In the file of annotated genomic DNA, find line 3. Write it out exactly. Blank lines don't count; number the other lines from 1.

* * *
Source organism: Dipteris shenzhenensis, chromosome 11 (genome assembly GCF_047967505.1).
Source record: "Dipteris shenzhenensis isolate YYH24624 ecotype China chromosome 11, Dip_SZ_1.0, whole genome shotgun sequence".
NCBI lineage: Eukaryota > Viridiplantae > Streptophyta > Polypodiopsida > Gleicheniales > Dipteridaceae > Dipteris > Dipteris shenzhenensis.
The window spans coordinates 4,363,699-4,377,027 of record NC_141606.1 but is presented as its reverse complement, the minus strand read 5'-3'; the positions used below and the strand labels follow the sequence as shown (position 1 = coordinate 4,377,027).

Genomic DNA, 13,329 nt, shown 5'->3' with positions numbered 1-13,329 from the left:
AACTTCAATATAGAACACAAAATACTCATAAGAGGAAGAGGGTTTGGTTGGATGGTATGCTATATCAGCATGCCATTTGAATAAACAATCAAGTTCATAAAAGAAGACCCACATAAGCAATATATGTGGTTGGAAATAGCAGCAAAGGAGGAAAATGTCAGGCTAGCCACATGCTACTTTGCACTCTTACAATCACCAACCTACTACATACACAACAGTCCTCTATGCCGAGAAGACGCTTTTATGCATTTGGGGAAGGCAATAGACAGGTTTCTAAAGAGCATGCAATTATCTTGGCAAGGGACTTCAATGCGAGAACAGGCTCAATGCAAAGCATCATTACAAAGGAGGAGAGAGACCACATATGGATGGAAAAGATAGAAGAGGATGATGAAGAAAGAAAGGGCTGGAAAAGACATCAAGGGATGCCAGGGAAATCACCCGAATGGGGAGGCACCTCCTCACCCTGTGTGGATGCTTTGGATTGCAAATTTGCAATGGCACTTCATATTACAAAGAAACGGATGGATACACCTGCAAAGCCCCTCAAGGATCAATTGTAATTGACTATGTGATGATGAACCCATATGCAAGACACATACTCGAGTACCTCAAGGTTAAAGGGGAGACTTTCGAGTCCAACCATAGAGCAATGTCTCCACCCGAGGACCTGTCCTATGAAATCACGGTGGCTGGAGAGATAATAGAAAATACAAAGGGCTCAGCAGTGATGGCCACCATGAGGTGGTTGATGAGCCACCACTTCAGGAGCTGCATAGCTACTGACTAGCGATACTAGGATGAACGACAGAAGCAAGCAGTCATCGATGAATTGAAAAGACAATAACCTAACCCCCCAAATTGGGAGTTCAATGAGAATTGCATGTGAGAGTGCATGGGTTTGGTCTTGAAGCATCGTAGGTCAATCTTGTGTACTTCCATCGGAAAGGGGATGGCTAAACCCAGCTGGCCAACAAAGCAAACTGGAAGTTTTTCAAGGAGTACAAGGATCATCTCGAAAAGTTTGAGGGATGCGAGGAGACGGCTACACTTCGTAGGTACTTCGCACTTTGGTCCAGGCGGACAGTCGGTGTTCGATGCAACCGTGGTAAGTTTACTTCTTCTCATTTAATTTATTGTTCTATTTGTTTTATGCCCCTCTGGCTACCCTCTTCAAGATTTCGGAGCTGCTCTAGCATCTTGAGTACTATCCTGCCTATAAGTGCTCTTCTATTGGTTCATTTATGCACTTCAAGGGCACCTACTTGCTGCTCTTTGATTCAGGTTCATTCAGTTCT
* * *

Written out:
NCBI lineage: Eukaryota > Viridiplantae > Streptophyta > Polypodiopsida > Gleicheniales > Dipteridaceae > Dipteris > Dipteris shenzhenensis.